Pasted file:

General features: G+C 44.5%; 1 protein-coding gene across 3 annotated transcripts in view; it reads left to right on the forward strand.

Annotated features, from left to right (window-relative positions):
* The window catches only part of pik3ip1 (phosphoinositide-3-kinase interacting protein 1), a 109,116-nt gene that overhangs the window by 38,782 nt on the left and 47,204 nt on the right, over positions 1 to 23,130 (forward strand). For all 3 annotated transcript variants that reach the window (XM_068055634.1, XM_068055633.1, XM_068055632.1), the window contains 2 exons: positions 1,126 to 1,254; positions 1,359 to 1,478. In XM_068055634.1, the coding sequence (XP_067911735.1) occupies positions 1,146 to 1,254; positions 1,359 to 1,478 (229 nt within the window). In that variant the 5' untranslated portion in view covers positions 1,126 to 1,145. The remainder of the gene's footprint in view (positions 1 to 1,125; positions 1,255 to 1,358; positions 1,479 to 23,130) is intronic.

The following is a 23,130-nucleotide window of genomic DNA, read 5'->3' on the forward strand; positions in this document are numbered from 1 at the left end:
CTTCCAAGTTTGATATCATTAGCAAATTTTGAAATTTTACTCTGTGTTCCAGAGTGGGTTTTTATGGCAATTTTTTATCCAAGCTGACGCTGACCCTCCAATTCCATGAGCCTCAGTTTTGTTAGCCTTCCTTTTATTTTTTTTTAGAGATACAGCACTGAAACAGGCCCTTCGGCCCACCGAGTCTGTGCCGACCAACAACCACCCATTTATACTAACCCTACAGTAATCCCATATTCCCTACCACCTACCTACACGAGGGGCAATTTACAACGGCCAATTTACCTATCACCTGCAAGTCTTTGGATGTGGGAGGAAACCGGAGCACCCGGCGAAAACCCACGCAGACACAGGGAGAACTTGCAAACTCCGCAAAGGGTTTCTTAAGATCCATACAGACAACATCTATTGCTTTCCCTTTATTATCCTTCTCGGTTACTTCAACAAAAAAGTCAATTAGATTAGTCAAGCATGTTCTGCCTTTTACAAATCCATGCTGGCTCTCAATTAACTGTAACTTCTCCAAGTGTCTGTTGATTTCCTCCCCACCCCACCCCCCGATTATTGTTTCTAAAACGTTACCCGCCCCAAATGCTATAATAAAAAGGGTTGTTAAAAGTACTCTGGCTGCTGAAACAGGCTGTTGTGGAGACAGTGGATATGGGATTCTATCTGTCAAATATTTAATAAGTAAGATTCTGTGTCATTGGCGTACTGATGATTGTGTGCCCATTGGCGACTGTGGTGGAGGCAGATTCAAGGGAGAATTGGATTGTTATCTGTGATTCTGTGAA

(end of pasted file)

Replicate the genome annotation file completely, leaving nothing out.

General features: G+C 44.5%; 1 protein-coding gene across 3 annotated transcripts in view; it reads left to right on the forward strand.

Annotated features, from left to right (window-relative positions):
* The window catches only part of pik3ip1 (phosphoinositide-3-kinase interacting protein 1), a 109,116-nt gene that overhangs the window by 38,782 nt on the left and 47,204 nt on the right, over positions 1 to 23,130 (forward strand). For all 3 annotated transcript variants that reach the window (XM_068055634.1, XM_068055633.1, XM_068055632.1), the window contains 2 exons: positions 1,126 to 1,254; positions 1,359 to 1,478. In XM_068055634.1, the coding sequence (XP_067911735.1) occupies positions 1,146 to 1,254; positions 1,359 to 1,478 (229 nt within the window). In that variant the 5' untranslated portion in view covers positions 1,126 to 1,145. The remainder of the gene's footprint in view (positions 1 to 1,125; positions 1,255 to 1,358; positions 1,479 to 23,130) is intronic.

The following is a 23,130-nucleotide window of genomic DNA, read 5'->3' on the forward strand; positions in this document are numbered from 1 at the left end:
CTTCCAAGTTTGATATCATTAGCAAATTTTGAAATTTTACTCTGTGTTCCAGAGTGGGTTTTTATGGCAATTTTTTATCCAAGCTGACGCTGACCCTCCAATTCCATGAGCCTCAGTTTTGTTAGCCTTCCTTTTATTTTTTTTTAGAGATACAGCACTGAAACAGGCCCTTCGGCCCACCGAGTCTGTGCCGACCAACAACCACCCATTTATACTAACCCTACAGTAATCCCATATTCCCTACCACCTACCTACACGAGGGGCAATTTACAACGGCCAATTTACCTATCACCTGCAAGTCTTTGGATGTGGGAGGAAACCGGAGCACCCGGCGAAAACCCACGCAGACACAGGGAGAACTTGCAAACTCCGCAAAGGGTTTCTTAAGATCCATACAGACAACATCTATTGCTTTCCCTTTATTATCCTTCTCGGTTACTTCAACAAAAAAGTCAATTAGATTAGTCAAGCATGTTCTGCCTTTTACAAATCCATGCTGGCTCTCAATTAACTGTAACTTCTCCAAGTGTCTGTTGATTTCCTCCCCACCCCACCCCCCGATTATTGTTTCTAAAACGTTACCCGCCCCAAATGCTATAATAAAAAGGGTTGTTAAAAGTACTCTGGCTGCTGAAACAGGCTGTTGTGGAGACAGTGGATATGGGATTCTATCTGTCAAATATTTAATAAGTAAGATTCTGTGTCATTGGCGTACTGATGATTGTGTGCCCATTGGCGACTGTGGTGGAGGCAGATTCAAGGGAGAATTGGATTGTTATCTGTGATTCTGTGAA